NGO Crackdown in Egypt German Think Tank Chief to Be Questioned in Cairo
The head of a major German political think tank's Cairo office has been snared in the Egyptian government's crackdown on local and foreign non-governmental organizations operating in the country. The Konrad Adenauer Foundation and other institutions remained closed in the capital on Monday.
Despite massive criticism from abroad, Egyptian authorities continue to defend raids conducted last week at the offices of several foreign organizations operating in the country. Among the offices subsequently shut down was the Cairo bureau of Germany's Konrad Adenauer Institute, a think tank named after the former German leader that is aligned with Chancellor Angela Merkel's conservative Christian Democratic Union (CDU) party.
Andreas Jacobs, who heads the local office of the institute, is expected to be ordered to appear before the public prosecutor in the coming days, Hans-Gert Pöttering, the head of the Konrad Adenauer Institute in Berlin, told the Neue Osnabrücker Zeitung newspaper. In addition to the institute, the offices of 16 other non-government and pro-democracy organizations, including human rights groups, have been forcefully closed by Egyptian officials in recent days.
Pöttering told the newspaper that prosecutors' claims against the organization were baseless. "I call on the Egyptian authorities not to further hinder our valuable work in promoting democratic structures," the former European Parliament president said. "The computers and documents that have been seized must also be returned without delay, as the (ruling Egyptian) military council has also suggested," he added. Pöttering noted that the Konrad Adenauer Foundation has been working for more than 30 years in Egypt and that it has always operated according to democratic principles. The foundation's leader said that Cairo office chief Jacobs had not been provided with any documentation to justify the allegations.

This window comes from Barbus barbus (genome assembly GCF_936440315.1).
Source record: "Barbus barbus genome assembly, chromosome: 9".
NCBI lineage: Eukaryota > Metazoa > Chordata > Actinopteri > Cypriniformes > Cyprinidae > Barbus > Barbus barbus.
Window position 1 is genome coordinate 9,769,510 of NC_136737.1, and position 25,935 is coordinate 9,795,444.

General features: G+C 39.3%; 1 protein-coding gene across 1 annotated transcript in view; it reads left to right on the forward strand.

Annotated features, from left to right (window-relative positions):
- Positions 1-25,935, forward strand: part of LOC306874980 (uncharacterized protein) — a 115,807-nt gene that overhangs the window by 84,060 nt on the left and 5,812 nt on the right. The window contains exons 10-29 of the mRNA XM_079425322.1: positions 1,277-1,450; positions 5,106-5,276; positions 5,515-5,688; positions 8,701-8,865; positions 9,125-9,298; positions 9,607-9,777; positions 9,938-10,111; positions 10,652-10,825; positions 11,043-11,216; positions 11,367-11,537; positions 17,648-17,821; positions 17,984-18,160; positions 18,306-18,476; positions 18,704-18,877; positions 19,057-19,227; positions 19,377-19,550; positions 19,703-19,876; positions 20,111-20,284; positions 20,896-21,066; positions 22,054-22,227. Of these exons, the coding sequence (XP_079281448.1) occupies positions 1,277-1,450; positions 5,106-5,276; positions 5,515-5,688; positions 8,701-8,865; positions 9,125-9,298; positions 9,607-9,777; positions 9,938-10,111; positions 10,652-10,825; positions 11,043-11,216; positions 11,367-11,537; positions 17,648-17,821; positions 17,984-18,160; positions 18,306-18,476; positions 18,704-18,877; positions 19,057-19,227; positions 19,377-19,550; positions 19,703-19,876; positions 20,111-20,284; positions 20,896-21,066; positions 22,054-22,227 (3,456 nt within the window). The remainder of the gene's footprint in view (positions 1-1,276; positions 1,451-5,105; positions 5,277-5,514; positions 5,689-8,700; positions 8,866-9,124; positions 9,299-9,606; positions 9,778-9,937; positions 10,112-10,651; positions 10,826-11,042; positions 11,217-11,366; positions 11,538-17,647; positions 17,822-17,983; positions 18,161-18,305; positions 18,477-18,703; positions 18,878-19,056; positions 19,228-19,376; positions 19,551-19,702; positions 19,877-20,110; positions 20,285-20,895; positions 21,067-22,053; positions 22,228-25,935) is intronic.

Egypt Claims Offices Opened Illegally
The raids on Thursday sparked criticism around the world. Germany's foreign ministry called them "unacceptable" and summoned the Egyptian ambassador in Berlin. But the Egyptian transitional government defended its actions over the weekend. Since the insurgency began at the beginning of last year, foreign organizations have "opened offices in an illegal manner in Egypt and violated the law by doing so," Egypt's international cooperation minister, Faiza Aboul Naga, said at a press conference in Cairo on Sunday. Egyptian law prohibits the financing of politically active foreign non-governmental organizations, she added to justify the actions, noting that Washington has a similar rule.
Speaking next to his fellow cabinet member, Egyptian Justice Minister Adel Abdel-Hamid said Egypt had an interest in ensuring that the organizations conduct their work "without being influenced" from the outside. He added they must be "free and independent, but that they must also operate within the framework of the Egyptian constitution." Representatives of the Egyptian democracy movement have accused the military council of seeking to intimidate foreign organizations.
Egyptian officials have conversely alleged that foreign organizations have played a role in recent violent protests that threatened to disrupt elections in the country. It's an accusation that all of the organizations have firmly denied.
However, countries including Germany are investing significantly in a democratic future for Egypt and other countries whose governments have been toppled over the course of the Arab Spring.
In Germany, the federal government has provided additional funding to a handful of its political think tanks that are aligned with major parties to promote the creation of democratic structures in Egypt and other countries. The German Development Ministry has made 5 millionavailable for a democracy fund, 8 million for an employment-generating fund and 23 million for an economic fund. In addition, the German Foreign Ministry is committing 50 million in funding per year through 2013.
In the face of continuing demands to expedite the democratic process in Egypt, the country's ruling military council recently announced a shortening of parliamentary elections. Elections for the second chamber, the Shura Council, will take place in two instead of three phases, with the final run-off scheduled for Feb. 22 rather than the originally planned March 11, Egyptian news agency Mena reported. In addition, the Shura will convene for its first session almost a month earlier than previously planned. Under the new plan, both chambers of parliament will begin working sooner to develop a new constitution for the country.
The election for the lower house of parliament has been ongoing since November. The third and final phase of the vote begins on Tuesday and will end on Jan. 17. Under the military council's plan for handing over power, both chambers will select members from among their ranks to form a constitutional commission right after the election. Most political parties are pursuing the goal of working out a new constitution prior to a presidential election that is envisioned for June.
dsl -- with wires